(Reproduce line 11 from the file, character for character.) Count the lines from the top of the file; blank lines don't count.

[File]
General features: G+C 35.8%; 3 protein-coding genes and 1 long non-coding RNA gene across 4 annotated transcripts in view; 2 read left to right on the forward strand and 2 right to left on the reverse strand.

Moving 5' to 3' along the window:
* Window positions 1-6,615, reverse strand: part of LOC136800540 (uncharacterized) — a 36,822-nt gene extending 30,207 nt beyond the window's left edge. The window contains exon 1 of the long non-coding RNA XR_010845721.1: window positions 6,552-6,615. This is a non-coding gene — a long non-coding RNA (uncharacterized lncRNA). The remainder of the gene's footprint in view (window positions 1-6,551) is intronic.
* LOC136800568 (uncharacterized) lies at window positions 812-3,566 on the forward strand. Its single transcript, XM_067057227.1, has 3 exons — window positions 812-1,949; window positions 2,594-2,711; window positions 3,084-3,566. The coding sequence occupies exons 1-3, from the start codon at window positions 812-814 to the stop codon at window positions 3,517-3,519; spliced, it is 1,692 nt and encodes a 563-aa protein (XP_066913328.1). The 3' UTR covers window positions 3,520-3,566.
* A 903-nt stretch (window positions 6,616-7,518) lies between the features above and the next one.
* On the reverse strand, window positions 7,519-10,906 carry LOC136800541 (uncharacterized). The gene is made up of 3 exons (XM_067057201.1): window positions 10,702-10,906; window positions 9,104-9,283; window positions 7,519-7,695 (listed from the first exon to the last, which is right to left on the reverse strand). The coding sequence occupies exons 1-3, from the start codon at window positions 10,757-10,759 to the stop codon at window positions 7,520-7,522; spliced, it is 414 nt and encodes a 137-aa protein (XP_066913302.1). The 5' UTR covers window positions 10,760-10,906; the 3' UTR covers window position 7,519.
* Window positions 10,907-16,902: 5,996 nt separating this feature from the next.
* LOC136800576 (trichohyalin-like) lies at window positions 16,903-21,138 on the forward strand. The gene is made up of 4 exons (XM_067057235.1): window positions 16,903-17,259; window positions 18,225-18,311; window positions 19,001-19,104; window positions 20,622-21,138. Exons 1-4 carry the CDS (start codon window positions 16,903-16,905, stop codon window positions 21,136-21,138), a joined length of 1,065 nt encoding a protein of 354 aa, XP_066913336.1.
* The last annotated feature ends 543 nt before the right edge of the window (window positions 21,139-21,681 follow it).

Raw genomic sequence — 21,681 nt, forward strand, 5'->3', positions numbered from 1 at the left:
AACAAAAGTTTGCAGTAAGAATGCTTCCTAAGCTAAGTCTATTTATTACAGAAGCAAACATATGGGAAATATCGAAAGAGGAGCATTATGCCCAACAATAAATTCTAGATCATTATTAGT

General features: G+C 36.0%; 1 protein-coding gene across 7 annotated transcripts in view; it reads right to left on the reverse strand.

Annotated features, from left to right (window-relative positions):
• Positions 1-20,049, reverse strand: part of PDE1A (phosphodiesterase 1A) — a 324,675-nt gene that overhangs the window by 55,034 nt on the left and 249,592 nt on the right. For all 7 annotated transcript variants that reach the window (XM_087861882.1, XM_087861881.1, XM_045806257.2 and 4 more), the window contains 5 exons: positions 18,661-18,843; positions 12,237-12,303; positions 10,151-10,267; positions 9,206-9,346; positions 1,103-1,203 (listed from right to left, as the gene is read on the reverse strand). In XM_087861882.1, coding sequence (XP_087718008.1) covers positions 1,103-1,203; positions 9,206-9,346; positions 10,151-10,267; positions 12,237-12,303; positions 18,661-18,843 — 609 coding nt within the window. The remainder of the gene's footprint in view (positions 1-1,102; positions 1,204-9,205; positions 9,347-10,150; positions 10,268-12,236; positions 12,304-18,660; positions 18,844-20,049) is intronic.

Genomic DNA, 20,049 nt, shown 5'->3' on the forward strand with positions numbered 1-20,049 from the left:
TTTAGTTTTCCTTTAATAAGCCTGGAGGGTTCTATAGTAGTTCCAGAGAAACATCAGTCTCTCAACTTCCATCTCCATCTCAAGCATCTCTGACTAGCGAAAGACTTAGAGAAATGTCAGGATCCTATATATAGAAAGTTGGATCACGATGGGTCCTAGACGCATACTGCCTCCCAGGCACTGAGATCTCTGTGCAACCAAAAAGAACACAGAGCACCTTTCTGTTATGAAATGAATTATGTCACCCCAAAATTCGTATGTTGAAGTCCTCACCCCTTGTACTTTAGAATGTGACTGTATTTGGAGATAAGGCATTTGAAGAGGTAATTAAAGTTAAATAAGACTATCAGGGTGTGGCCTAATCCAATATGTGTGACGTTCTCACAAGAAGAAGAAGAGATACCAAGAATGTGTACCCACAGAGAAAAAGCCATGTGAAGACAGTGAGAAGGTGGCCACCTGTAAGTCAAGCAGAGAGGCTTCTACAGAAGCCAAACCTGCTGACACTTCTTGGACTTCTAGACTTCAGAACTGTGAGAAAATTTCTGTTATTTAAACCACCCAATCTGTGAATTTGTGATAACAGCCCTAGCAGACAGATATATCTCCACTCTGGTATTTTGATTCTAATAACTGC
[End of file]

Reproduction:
AACAAAAGTTTGCAGTAAGAATGCTTCCTAAGCTAAGTCTATTTATTACAGAAGCAAACATATGGGAAATATCGAAAGAGGAGCATTATGCCCAACAATAAATTCTAGATCATTATTAGT